Appeal from the Superior Court of Baltimore City; Manley, J.
Brune, C. J., and Henderson, Horney, Marbury and Sybert, JJ. Brune, C. J., delivered the opinion of the Court.
The plaintiff-appellee, Jacobs, sued the defendant-appellant, Nalee, Inc., (Nalee) trading as the Pimlico Hotel, to recover for injuries sustained when a bench in the defendant's hotel tipped over and struck and injured the plaintiff's right foot. At the end of the plaintiff's case defendant elected not to adduce any evidence, the trial judge denied its motions for a directed verdict, and the jury returned a verdict of $3,500 for the plaintiff. Nalee's motion for judgment n.o.v. was denied and Nalee appeals from the judgment entered on the verdict of the jury. The charge to the jury included an instruction that the plaintiff was free from contributory negligence as a matter of law, and there is no appeal on that score. The only issue is whether there was sufficient evidence of primary negligence
for the case to go to the jury. In passing on this question on the defendant's motion for a judgment n.o.v., the trial court held that the evidence was sufficient either with or without reliance upon the "doctrine" of res ipsa loquitur. The defendant contends at the outset that the plaintiff is not entitled to rely upon res ipsa loquitur (a) because he did not do so at the trial and (b) because he tried unsuccessfully to prove grounds of alleged specific negligence. The defendant further contends that even if res ipsa loquitur were available to the plaintiff, the facts do not support its invocation and that they do not support any inference of negligence on the part of the defendant. We think that the determination of this last contention is decisive of the case.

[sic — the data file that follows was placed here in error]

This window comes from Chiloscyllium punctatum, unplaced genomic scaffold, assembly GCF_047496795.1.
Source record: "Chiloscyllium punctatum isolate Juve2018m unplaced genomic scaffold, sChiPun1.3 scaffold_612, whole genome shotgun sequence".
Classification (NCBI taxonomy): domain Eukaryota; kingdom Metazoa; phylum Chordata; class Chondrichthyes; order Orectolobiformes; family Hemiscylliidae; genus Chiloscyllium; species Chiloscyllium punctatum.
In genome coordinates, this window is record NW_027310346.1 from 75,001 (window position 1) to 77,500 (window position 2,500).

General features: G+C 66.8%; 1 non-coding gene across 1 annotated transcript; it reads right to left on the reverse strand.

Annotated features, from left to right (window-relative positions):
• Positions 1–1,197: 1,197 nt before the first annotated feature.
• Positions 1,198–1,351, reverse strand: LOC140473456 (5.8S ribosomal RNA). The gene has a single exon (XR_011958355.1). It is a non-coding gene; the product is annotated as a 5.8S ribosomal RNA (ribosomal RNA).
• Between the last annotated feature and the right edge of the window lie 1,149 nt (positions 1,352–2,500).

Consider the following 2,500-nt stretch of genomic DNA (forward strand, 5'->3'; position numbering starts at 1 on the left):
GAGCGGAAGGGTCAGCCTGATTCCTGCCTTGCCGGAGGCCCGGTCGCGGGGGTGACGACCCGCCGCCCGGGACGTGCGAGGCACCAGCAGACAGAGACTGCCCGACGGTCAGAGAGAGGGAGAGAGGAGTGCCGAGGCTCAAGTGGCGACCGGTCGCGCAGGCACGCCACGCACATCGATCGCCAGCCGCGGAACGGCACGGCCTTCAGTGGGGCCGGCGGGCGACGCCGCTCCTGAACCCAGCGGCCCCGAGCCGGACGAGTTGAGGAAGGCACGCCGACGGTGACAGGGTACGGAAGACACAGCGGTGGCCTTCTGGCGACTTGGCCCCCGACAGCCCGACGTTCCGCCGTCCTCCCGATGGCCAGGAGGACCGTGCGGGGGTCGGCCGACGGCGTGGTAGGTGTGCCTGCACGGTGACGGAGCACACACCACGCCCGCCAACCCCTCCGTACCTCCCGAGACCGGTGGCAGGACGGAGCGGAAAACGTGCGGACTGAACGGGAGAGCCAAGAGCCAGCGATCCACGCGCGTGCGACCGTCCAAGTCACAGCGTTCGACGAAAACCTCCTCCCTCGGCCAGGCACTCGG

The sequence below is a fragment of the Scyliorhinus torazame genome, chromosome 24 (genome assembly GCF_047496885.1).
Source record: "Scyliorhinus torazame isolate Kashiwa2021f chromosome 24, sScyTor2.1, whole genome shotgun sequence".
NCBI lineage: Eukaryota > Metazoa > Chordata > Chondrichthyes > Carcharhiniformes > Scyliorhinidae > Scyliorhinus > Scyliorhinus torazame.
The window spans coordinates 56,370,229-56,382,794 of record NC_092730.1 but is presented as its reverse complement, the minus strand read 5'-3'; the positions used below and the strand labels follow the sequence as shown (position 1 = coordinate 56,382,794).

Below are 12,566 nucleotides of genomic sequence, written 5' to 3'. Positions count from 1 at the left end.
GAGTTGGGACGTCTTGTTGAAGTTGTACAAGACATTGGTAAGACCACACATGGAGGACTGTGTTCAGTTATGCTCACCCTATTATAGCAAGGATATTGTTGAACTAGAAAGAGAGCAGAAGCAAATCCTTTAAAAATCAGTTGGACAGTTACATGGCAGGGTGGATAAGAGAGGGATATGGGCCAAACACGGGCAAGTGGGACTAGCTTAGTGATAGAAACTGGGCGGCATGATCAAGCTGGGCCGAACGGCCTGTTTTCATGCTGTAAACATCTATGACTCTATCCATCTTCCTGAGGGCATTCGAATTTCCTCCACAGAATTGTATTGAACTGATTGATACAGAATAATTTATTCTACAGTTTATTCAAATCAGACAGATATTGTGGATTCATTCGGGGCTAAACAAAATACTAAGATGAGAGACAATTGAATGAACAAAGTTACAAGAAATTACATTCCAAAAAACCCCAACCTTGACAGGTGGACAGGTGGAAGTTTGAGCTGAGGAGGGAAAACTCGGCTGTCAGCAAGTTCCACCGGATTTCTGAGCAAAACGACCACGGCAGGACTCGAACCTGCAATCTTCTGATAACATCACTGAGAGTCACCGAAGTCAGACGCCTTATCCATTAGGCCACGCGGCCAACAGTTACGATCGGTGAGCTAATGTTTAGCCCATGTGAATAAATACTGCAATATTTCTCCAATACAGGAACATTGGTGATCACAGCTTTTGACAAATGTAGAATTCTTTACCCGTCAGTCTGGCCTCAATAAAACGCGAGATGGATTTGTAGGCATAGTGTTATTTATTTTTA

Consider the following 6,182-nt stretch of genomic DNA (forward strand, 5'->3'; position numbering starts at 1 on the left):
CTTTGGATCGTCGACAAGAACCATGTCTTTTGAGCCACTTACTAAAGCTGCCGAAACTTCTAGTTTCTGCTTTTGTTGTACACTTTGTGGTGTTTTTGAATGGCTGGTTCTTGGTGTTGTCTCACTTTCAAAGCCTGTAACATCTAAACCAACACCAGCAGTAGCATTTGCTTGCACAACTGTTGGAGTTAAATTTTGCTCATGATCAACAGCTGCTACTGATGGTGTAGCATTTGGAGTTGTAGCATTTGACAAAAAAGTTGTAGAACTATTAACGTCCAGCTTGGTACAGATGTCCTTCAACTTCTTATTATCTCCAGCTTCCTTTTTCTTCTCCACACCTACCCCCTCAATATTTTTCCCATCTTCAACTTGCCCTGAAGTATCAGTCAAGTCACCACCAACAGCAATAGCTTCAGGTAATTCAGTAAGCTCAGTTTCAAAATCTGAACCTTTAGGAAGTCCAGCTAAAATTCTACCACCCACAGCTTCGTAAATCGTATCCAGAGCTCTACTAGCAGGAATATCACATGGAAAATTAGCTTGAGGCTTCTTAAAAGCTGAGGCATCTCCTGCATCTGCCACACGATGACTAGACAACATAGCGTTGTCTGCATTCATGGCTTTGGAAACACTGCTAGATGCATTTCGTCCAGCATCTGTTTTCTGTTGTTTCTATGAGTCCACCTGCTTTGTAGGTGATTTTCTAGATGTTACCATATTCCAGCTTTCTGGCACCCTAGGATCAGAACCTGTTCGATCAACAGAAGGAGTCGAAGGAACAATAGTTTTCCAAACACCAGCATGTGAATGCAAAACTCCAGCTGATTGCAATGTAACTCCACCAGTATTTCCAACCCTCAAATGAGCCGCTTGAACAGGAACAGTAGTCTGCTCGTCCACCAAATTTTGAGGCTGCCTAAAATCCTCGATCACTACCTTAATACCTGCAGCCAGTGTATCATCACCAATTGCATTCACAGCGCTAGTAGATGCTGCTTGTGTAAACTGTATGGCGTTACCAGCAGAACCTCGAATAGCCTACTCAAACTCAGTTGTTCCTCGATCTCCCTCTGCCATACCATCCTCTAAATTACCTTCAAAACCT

The plaintiff was a member of a group which met once a month at the hotel for cocktails, dinner and conversation. Usually they met in a room on the first floor known as the Preakness Room, but on the night of the accident, December 14, 1958, they gathered in another room on the second floor. Shortly after his arrival, the plaintiff became engaged in conversation with three other men. He and one of the others were standing directly in front of a bench located along one wall; the other two were seated on the bench. This bench was about twelve to fifteen feet long and was generally described as the type one would ordinarily find in a "club basement." It was constructed in two pieces: first, a heavy wooden frame with a rectangular base and an upholstered back, and, second, an upholstered seat which fitted on the base. It was not fastened to the floor or wall in any fashion. During the course of the conversation one or both of the two men on the bench either moved or leaned forward or otherwise shifted their weight while seated, and the bench tipped forward. As it tipped, the upholstered seat portion of it slipped off the frame and landed on the instep of appellee's right foot. During this occurrence the two men who had been sitting on the bench remained more or less in their sitting positions as the bench tipped forward. After the seat hit the floor and the appellee's foot, they raised or straightened themselves up, tipping the frame of the bench back into an upright position, leaving the upholstered seat portion on the floor.